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tion to a future state, that I am particularly thinking; when the living must be changed; (Cor. I. xv. 52;) and the translated likewise, as Enoch and Elijah, for example, must surrender to death, perhaps, and take their trial with the rest of the prisoners, which shall come forth "out of the pit wherein is no water;" (Zech. ix. 11;) of the resurrection that is to come and continue. The doctrine of this is more generally interesting than the doctrine of any art or mystery that has ever been cultivated by mankind, whether for amusement, or for a subsistence. It is such a doctrine as our Saviour died to prove and exemplify; as his apostles lived only to promote, and many of them also attested by their deaths. And the subject, notwithstanding its neglect, is of that paramount importance that no other can compare with it: the accident is not to be matched by any that visibly befalls mankind in life.
For of all the changes in life there is none like that which comes after. Even the last change of all that we have to experience on this side the grave, even death itself that awful, mysterious, and equivocating change, which will not be duly apprehended, though all the living are subjected to it without exception, even that is nothing to the change that comes after; I mean the resurrection from the dead. For death only fixes in the earth for a time-a creature that once enjoyed the privilege of moving on its surface: the resurrection will either free that creature from the attraction of the earth, and give him a motion quick as thought in the luminous space by which it is surrounded; or load him with indissoluble chains, and fix him in everlasting darkness ten thousand times deeper than the gloomy grave. Death is only the end of a short probation, the closing of a frivo
• I say, perhaps, because there is a possibility, though we have not sufficient data, to allege it for a fact, that each of these characters may have returned since their translation, as was expected of one of them by the Scribes in our Saviour's time, (Mark ix. 11,) and died upon earth personally, if not avowedly, in another. (Ib. 13; Mat. xvii. 12,)
lous account; in which, enjoyment and suffering are pretty equally balanced, and neither of any great consequence after it is over: the resurrection is an eternity of happiness or misery, of reward or punishment, depending on that probation and regulated by that account. As much more important, therefore, as death is than all the changes in life, so much is the resurrection more important than death itself. And yet, to shew the vanity of our human understanding, as much on the contrary as death is usually less considered than the ordinary changes in life, so much is the resurrection also less considered than death.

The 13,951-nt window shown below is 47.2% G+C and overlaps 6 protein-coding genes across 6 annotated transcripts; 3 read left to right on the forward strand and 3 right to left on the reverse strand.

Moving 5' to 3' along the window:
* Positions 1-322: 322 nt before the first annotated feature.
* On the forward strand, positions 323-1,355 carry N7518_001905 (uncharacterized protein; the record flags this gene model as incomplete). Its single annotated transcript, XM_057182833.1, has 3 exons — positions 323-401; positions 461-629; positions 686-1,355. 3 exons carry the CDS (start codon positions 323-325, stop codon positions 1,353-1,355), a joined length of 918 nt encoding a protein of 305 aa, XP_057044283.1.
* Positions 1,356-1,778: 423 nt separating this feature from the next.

There must be men, no doubt, who think a little in their own way of dying sometimes before the period arrives: but, judging from experience, it is an uncommon thing to find-is a man or woman either who thinks very seriously of rising again. In consequence of which they proceed for the most part as if there was no chance of it; and having no better views than the beasts that perish, they learn to live like them. "Let us eat and drink, (say they,) for to-morrow we die." (Cor. I. xv. 32.) That is their thought for to-morrow; but after to-morrow is what they do not think of: whereas to-morrow will be over as soon almost as to-day, while after to-morrow runs on for ever. And why is this not more regarded? Why is the longest and most eventful period beyond all comparison, the period that we think of least? Certainly, what may be most out of sight is in general least likely to be thought of; as the resurrection, for example, being a degree beyond death. But this alone will not be sufficient to account for so strange an oversight; it must proceed from some other cause; and can only be ascribed to the influence of unbelief: men have but a slight belief in the resurrection of the dead; it is thought " a thing incredible" with them, and, therefore, they do not think much about it. Even those who have the most time and leisure to think do not like to bestow much of it on a thing that is
thought incredible, however such things may amuse them for the moment. A journey to some distant clime performed in the turn of an hand or the twinkling of an eye-a sudden enlargement in our outward circumstances, from the lowest and most confined to the highest and most imposing-or such an improvement of our physical powers as might enable us to perform prodigies unheard of in any department is an event hardly to be expected: it is what we cannot presume to reckon upon; it is a thing incredible, consequently, what no man in his right senses would be apt to think much of.
But why should the resurrection be looked on as a thing of that sort? Let me ask my hearers as St. Paul asked his august audience. 'Why should it be thought a thing incredible with you, that God should raise the dead?" For I am verily persuaded, that some of my hearers must be of this opinion: indeed it would be singular, if in so promiscuous an assembly some were not. For there are too many I believe who have no notion of the fact, and still more who have none of the manner-of the resurrection the name of it is to some like an empty sound, to others like an unintelligible proposition; and our preaching must be as much in vain for others as for them, if this foundation be not duly prepared for it.